Indexes Maximum per table Unlimited
Indexes Total size of indexed column 75% of the database block size minus some overhead
Columns Per table 1000 columns maximum
Columns Per index (or clustered index) 32 columns maximum
Columns Per bitmapped index 30 columns maximum
Constraints Maximum per column Unlimited
Subqueries Maximum levels of subqueries in a SQL statement Unlimited in the FROM clause of the top-level query 255 subqueries in the WHERE clause
Partitions Maximum length of linear partitioning key 4 KB – overhead
Partitions Maximum number of columns in partition key 16 columns
Partitions Maximum number of partitions allowed per table or index 1024K – 1
Rows Maximum number per table Unlimited
Stored Packages Maximum size PL/SQL and Developer/2000 may have limits on the size of stored procedures they can call. The limits typically range from 2000 to 3000 lines of code.
Trigger Cascade Limit Maximum value Operating system-dependent, typically 32
Users and Roles Maximum 2,147,483,638
Tables Maximum per clustered table 32 tables
Tables Maximum per database Unlimited

Physical Database Limits

Item Type of Limit Limit Value
Database Block Size Minimum 2048 bytes; must be a multiple of operating system physical block size
Database Block Size Maximum Operating system dependent; never more than 32 KB
Database Blocks Minimum in initial extent of a segment 2 blocks
Database Blocks Maximum per datafile Platform dependent; typically 222 – 1 blocks
Controlfiles Number of control files 1 minimum; 2 or more (on separate devices) strongly recommended
Controlfiles Size of a control file Dependent on operating system and database creation options; maximum of 20,000 x (database block size)
Database files Maximum per tablespace Operating system dependent; usually 1022
Database files Maximum per database 65533 May be less on some operating systems Limited also by size of database blocks and by the DB_FILES initialization parameter for a particular instance
Database extents (more) Maximum per dictionary managed tablespace 4 GB * physical block size (with K/M modifier); 4 GB (without K/M modifier)
Database extents Maximum per locally managed (uniform) tablespace 2 GB * physical block size (with K/M modifier); 2 GB (without K/M modifier)
Database file size Maximum Operating system dependent. Limited by maximum operating system file size; typically 222 or 4 MB blocks
MAXEXTENTS Default value Derived from tablespace default storage or DB_BLOCK_SIZE initialization parameter
MAXEXTENTS Maximum Unlimited
Redo Log Files Maximum number of logfiles Limited by value of MAXLOGFILES parameter in the CREATE DATABASE statement Control file can be resized to allow more entries; ultimately an operating system limit
Redo Log Files Maximum number of logfiles per group Unlimited
Redo Log File Size Minimum size 4 MB
Redo Log File Size Maximum Size Operating system limit; typically 2 GB
Tablespaces Maximum number per database 64 K Number of tablespaces cannot exceed the number of database files because each tablespace must include at least one file
Bigfile Tablespaces Number of blocks A bigfile tablespace contains only one datafile or tempfile, which can contain up to approximately 4 billion ( 232 ) blocks. The maximum size of the single datafile or tempfile is 128 terabytes (TB) for a tablespace with 32 K blocks and 32 TB for a tablespace with 8 K blocks.
Smallfile (traditional) Tablespaces Number of blocks A smallfile tablespace is a traditional Oracle tablespace, which can contain 1022 datafiles or tempfiles, each of which can contain up to approximately 4 million (222) blocks.
External Tables file Maximum size Dependent on the operating system.An external table can be composed of multiple files.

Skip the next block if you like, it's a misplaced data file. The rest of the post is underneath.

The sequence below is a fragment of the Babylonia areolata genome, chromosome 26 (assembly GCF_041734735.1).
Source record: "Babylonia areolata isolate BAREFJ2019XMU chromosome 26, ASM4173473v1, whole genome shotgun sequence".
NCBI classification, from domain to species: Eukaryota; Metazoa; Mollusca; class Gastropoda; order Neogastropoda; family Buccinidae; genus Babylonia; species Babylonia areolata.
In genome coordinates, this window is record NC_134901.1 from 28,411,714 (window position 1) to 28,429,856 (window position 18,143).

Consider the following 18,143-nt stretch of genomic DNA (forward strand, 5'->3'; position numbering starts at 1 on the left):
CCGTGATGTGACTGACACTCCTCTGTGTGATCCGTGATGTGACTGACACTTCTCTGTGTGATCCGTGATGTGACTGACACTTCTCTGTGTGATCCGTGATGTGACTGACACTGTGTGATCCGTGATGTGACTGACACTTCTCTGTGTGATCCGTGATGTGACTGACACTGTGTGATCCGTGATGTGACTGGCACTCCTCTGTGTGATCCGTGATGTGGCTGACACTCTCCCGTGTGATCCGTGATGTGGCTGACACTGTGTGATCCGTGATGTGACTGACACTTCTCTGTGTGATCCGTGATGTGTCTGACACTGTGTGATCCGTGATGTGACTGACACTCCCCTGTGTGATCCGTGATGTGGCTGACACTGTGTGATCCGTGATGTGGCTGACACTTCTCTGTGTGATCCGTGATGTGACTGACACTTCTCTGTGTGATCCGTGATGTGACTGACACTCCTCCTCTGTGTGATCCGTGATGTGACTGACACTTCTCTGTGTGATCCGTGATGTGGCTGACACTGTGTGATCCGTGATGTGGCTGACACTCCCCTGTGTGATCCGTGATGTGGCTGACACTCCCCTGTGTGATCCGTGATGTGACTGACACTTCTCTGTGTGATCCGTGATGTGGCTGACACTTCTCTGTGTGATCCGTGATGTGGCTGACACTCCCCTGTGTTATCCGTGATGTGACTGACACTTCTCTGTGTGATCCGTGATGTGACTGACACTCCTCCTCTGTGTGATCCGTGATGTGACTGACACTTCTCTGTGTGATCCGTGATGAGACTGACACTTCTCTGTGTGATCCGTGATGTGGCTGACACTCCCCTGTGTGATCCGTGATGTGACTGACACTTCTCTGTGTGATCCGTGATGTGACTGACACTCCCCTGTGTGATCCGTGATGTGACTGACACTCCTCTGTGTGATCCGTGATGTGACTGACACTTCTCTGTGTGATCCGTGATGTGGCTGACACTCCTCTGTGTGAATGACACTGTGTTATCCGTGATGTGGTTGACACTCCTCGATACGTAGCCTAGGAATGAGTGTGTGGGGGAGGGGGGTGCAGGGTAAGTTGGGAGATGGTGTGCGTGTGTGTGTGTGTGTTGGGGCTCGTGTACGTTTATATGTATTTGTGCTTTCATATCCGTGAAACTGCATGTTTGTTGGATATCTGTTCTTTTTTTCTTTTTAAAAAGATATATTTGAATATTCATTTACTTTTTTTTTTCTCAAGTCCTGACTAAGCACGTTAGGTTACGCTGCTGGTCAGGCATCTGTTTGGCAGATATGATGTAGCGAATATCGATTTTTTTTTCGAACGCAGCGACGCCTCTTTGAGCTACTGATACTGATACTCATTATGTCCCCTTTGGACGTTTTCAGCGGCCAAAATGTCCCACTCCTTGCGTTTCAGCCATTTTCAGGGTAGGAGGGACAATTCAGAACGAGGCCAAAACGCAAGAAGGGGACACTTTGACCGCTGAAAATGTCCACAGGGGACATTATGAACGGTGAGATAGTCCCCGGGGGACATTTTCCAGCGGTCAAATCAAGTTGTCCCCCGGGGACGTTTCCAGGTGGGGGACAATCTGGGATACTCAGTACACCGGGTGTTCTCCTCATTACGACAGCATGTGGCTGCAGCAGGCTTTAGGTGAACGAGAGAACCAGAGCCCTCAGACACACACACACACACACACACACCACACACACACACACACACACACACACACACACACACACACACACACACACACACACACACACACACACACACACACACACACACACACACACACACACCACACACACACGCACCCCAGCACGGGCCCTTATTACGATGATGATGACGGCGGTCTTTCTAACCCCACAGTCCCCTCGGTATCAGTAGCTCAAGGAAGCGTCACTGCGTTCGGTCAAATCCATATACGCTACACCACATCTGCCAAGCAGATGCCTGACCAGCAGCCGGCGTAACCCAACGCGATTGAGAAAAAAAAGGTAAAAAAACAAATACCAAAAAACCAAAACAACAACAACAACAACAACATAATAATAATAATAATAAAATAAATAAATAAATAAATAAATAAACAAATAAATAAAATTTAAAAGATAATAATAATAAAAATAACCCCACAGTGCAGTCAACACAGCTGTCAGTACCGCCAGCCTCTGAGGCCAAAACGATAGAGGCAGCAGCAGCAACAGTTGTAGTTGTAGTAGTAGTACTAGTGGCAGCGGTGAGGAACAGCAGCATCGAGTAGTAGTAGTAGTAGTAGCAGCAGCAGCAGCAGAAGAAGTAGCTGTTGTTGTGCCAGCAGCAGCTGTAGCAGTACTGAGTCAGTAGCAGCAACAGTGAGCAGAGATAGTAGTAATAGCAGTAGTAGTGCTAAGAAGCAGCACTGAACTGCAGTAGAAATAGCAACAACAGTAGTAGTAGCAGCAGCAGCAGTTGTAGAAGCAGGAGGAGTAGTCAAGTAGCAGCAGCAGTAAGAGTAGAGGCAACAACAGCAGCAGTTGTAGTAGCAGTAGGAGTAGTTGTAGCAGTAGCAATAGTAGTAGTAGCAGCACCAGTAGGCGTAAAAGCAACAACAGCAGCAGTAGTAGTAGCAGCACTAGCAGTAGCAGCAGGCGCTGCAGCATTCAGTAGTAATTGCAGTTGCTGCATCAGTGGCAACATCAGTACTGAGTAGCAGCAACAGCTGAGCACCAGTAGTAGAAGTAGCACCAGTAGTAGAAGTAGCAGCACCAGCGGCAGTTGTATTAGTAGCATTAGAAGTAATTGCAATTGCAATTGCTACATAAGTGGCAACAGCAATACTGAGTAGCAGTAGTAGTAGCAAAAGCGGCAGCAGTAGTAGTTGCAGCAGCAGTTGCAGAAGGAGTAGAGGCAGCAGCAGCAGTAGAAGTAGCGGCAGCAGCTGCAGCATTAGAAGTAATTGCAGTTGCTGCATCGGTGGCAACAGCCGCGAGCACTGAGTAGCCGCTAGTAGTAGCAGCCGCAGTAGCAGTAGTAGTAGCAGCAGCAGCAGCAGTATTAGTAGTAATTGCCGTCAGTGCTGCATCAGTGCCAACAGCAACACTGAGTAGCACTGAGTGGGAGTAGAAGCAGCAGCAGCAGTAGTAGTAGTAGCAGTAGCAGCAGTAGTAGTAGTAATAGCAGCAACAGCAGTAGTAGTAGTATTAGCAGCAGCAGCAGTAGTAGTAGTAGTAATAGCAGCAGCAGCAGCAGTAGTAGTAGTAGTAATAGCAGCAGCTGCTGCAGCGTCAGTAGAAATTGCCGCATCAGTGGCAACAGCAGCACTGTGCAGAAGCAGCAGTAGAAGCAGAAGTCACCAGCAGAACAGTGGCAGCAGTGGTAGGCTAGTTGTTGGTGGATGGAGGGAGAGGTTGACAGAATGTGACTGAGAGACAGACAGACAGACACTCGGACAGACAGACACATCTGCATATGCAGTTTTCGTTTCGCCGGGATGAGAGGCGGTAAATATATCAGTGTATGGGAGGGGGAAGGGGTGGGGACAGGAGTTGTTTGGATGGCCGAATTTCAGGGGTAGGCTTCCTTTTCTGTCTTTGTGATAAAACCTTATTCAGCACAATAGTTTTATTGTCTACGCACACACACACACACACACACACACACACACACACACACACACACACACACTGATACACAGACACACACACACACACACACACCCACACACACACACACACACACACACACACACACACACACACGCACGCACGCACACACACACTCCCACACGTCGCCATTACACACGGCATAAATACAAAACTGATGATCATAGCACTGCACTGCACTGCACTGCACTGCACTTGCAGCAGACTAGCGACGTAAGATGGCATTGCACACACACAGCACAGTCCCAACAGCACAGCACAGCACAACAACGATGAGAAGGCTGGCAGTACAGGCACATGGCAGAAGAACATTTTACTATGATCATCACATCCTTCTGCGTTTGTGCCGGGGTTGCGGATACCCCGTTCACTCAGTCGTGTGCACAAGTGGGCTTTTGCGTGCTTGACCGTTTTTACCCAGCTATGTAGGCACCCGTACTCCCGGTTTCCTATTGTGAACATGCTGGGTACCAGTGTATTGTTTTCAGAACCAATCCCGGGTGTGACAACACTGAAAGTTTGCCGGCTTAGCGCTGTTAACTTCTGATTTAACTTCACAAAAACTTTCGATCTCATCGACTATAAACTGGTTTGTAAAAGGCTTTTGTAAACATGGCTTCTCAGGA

Process and Runtime Limits

Item Type of Limit Limit Value
Instances per database Maximum number of cluster database instances per database Operating system-dependent
Locks Row-level Unlimited
Locks Distributed Lock Manager Operating system dependent
SGA size Maximum value Operating system-dependent; typically 2 to 4 GB for 32-bit operating systems, and > 4 GB for 64-bit operating systems
Advanced Queuing Processes Maximum per instance 10
Job Queue Processes Maximum per instance 1000
I/O Slave Processes Maximum per background process (DBWR, LGWR, etc.) 15
I/O Slave Processes Maximum per Backup session 15
Sessions Maximum per instance 32 KB; limited by the PROCESSES and SESSIONS initialization parameters
Global Cache Service Processes Maximum per instance 10
Shared Servers Maximum per instance Unlimited within constraints set by the PROCESSES and SESSIONS initialization parameters, for instance
Dispatchers Maximum per instance Unlimited within constraints set by PROCESSES and SESSIONS initialization parameters, for instance
Parallel Execution Slaves Maximum per instance Unlimited within constraints set by PROCESSES and SESSIONS initialization parameters, for instance
Backup Sessions Maximum per instance Unlimited within constraints set by PROCESSES and SESSIONS initialization parameters, for instance

PL/SQL Compiler Limits

Item Limit
bind variables passed to a program unit 32768
exception handlers in a program unit 65536
fields in a record 65536
levels of block nesting 255
levels of record nesting 32
levels of subquery nesting 254
levels of label nesting 98
levels of nested collections no predefined limit
magnitude of a PLS_INTEGER or BINARY_INTEGERvalue -2147483648..2147483647
number of formal parameters in an explicit cursor, function, or procedure 65536
objects referenced by a program unit 65536
precision of a FLOAT value (binary digits) 126
precision of a NUMBER value (decimal digits) 38
precision of a REAL value (binary digits) 63
size of an identifier (characters) 30
size of a string literal (bytes) 32767
size of a CHAR value (bytes) 32767
size of a LONG value (bytes) 32760
size of a LONG RAW value (bytes) 32760
size of a RAW value (bytes) 32767
size of a VARCHAR2 value (bytes) 32767
size of an NCHAR value (bytes) 32767
size of an NVARCHAR2 value (bytes) 32767
size of a BFILE value (bytes) 4G * value of DB_BLOCK_SIZE parameter
size of a BLOB value (bytes) 4G * value of DB_BLOCK_SIZE parameter
size of a CLOB value (bytes) 4G * value of DB_BLOCK_SIZE parameter
size of an NCLOB value (bytes) 4G * value of DB_BLOCK_SIZE parameter

Sources and Resources:

http://download.oracle.com/docs/cd/E11882_01/server.112/e10820/limits001.htm
9 Comments | Filed in Oracle | Tags: , , ,